To make his cabinet portable, [Sprite] opted for using old cell phone batteries with a cleverly designed charging circuit. When the power supply is connected to +5V, the batteries charge. When this power is removed, an ATtiny85 provides 5V of power to the Raspi and display.

No arcade cabinet is complete without a marquee of some sort, so [Sprite] used an extremely tiny 128×32 white OLED to display the logo of the game currently being played. Everything in the Raspi is set up to be completely seamless when switching between games, automatically configuring the controls and marquee for the currently selected game.

You  can check out [Sprite]‘s mini MAME booting straight into Bubble Bobble after the break along with some gameplay footage and finally switching it over to Nemesis. A very awesome build from an exceedingly awesome maker.

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Turning the Raspberry Pi into a cocktail MAME coffee table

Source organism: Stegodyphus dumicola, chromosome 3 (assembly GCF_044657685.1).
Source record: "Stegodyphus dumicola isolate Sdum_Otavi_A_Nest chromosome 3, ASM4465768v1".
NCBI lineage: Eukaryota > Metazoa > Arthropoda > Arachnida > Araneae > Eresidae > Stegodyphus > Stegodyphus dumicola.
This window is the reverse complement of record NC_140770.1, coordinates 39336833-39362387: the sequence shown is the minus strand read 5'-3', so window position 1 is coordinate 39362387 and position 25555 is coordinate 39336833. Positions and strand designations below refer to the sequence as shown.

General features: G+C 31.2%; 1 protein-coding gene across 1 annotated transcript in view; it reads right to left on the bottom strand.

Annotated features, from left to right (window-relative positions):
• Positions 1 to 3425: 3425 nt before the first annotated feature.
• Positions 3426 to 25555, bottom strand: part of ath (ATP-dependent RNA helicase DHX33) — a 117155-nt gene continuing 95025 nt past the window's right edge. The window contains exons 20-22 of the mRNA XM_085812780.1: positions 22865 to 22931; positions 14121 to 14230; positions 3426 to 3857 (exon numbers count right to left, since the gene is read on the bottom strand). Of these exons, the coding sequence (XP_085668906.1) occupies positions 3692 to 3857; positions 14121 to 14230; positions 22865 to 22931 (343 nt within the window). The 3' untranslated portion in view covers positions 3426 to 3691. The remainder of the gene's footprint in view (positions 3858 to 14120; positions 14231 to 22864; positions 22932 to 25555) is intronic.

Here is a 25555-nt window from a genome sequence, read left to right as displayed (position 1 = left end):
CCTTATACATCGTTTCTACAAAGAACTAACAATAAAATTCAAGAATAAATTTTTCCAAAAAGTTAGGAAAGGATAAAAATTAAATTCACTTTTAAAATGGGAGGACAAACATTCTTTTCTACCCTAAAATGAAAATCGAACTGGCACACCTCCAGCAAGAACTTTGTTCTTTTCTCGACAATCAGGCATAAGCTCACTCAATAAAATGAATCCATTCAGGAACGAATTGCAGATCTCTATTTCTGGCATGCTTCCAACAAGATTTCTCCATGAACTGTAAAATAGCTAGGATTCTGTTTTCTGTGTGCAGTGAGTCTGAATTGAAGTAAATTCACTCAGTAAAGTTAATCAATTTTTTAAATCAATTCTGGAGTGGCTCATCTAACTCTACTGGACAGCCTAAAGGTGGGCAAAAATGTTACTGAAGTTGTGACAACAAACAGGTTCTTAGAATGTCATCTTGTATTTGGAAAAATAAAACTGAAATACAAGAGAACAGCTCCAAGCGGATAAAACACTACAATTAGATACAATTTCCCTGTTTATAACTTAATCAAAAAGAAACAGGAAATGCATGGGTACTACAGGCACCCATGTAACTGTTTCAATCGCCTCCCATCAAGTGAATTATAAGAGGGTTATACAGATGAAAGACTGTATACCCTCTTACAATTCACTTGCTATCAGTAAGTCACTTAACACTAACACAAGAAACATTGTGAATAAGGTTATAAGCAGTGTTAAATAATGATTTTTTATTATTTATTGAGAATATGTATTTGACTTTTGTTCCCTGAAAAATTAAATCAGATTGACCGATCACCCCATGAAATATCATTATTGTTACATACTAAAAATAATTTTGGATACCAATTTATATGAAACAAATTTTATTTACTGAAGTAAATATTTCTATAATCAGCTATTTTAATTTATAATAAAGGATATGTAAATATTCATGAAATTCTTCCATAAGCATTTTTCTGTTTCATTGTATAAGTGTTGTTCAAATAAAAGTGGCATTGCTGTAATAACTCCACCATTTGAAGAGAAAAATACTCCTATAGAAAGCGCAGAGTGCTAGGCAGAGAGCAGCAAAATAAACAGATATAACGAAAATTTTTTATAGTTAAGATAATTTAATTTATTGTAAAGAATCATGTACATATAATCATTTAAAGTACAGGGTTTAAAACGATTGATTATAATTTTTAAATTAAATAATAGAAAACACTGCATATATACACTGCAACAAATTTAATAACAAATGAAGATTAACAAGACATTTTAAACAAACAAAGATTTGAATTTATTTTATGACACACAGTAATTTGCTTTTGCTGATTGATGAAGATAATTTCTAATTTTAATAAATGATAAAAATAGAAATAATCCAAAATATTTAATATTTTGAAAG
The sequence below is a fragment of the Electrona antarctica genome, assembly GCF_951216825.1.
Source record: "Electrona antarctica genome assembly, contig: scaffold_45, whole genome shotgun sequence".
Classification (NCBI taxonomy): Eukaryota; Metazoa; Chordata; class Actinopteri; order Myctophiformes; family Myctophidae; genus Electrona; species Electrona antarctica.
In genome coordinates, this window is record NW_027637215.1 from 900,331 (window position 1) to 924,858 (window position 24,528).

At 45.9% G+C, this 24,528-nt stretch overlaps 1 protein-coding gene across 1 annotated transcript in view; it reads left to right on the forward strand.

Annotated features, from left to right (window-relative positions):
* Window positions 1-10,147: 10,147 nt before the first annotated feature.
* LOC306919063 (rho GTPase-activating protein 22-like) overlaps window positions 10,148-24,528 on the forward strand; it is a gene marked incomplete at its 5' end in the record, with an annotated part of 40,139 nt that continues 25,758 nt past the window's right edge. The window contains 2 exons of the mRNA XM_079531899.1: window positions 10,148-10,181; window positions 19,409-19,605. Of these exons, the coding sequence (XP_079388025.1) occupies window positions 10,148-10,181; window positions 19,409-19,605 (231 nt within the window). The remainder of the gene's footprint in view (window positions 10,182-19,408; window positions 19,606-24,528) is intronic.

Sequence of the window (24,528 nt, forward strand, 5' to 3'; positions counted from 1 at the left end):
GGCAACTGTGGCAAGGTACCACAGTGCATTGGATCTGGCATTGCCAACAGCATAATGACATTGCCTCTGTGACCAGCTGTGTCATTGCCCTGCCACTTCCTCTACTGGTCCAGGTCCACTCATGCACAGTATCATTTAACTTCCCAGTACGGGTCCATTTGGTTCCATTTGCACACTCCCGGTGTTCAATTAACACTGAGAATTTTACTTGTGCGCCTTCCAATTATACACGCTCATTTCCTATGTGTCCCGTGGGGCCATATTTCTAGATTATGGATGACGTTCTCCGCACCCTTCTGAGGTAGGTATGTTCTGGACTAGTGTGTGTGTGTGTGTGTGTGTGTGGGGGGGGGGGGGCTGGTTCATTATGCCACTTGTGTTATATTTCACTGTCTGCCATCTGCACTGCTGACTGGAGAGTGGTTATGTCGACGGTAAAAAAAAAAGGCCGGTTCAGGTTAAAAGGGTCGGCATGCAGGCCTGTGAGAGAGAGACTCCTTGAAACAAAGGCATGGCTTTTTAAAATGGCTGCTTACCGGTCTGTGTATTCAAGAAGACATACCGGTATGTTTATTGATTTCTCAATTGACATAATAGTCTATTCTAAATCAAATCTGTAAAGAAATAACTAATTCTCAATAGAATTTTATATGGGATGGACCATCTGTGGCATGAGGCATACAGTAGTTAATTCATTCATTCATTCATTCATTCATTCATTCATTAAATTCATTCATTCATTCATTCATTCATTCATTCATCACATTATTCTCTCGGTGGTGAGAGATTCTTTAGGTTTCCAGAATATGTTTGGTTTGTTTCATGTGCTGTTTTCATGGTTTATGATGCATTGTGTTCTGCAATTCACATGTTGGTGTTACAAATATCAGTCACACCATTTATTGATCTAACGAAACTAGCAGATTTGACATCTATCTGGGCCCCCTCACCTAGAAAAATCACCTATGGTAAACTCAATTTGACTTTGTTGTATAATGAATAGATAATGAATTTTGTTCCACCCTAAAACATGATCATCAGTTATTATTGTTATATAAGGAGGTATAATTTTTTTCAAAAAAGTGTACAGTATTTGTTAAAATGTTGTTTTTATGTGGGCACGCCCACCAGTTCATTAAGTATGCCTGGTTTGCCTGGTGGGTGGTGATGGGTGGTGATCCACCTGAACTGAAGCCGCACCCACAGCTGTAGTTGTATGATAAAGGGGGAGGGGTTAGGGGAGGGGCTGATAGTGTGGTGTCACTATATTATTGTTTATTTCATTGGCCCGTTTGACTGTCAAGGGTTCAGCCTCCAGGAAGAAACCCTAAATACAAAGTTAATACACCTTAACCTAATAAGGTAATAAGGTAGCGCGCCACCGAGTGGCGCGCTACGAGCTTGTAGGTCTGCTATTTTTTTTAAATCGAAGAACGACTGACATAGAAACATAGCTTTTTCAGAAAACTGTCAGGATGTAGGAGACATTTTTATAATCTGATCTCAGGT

Ah, the cocktail arcade cabinet. With the right design, its able to blend right in to any living room decor, much more than any traditional stand-up cabinet, at least. [graham] over on Instructables didn’t tear apart a 30-year-old arcade cabinet for his new coffee table. Instead, he built one from scratch, connected it to a Rasberry Pi, and brought hundreds of arcade classics right in front of his couch.

The build began by cutting up some wood to house the 24″ LCD screen, Raspi, and arcade controls. The LCD screen is supported with a rather clever system of cross braces screwed into the VESA mount, and of course a piece of perspex protects the screen from the inevitable spills and scratches.

The joystick two blue ‘player’ buttons and the player 1 and player two buttons are wired directly to the GPIO pins of the Raspberry Pi. The Raspi boots up into a selection of MAME games, but there’s also an option for opening up the window manager and browsing the web.

It’s a very neat build that’s a lot smaller (and easier to build) than a traditional cocktail cabinet. As [graham] is using it for a coffee table, it might get more use than a regular MAME build, to boot.